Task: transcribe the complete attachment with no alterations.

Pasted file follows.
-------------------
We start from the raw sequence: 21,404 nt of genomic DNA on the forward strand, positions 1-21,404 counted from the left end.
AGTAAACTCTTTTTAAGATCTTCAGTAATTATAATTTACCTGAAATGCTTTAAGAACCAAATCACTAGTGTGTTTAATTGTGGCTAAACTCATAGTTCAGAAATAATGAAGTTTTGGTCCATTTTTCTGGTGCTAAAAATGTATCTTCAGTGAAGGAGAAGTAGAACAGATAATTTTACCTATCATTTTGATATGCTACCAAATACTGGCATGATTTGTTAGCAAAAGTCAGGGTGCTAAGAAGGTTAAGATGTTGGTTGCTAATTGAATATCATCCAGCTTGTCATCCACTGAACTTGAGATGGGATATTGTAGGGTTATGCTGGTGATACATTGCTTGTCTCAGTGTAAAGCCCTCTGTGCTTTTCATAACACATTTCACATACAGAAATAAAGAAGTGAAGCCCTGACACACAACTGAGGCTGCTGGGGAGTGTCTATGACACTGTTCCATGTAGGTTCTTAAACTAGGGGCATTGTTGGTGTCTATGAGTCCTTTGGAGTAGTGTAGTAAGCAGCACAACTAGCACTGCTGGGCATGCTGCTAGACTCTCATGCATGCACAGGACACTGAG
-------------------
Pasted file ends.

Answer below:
We start from the raw sequence: 21,404 nt of genomic DNA on the forward strand, positions 1-21,404 counted from the left end.
AGTAAACTCTTTTTAAGATCTTCAGTAATTATAATTTACCTGAAATGCTTTAAGAACCAAATCACTAGTGTGTTTAATTGTGGCTAAACTCATAGTTCAGAAATAATGAAGTTTTGGTCCATTTTTCTGGTGCTAAAAATGTATCTTCAGTGAAGGAGAAGTAGAACAGATAATTTTACCTATCATTTTGATATGCTACCAAATACTGGCATGATTTGTTAGCAAAAGTCAGGGTGCTAAGAAGGTTAAGATGTTGGTTGCTAATTGAATATCATCCAGCTTGTCATCCACTGAACTTGAGATGGGATATTGTAGGGTTATGCTGGTGATACATTGCTTGTCTCAGTGTAAAGCCCTCTGTGCTTTTCATAACACATTTCACATACAGAAATAAAGAAGTGAAGCCCTGACACACAACTGAGGCTGCTGGGGAGTGTCTATGACACTGTTCCATGTAGGTTCTTAAACTAGGGGCATTGTTGGTGTCTATGAGTCCTTTGGAGTAGTGTAGTAAGCAGCACAACTAGCACTGCTGGGCATGCTGCTAGACTCTCATGCATGCACAGGACACTGAG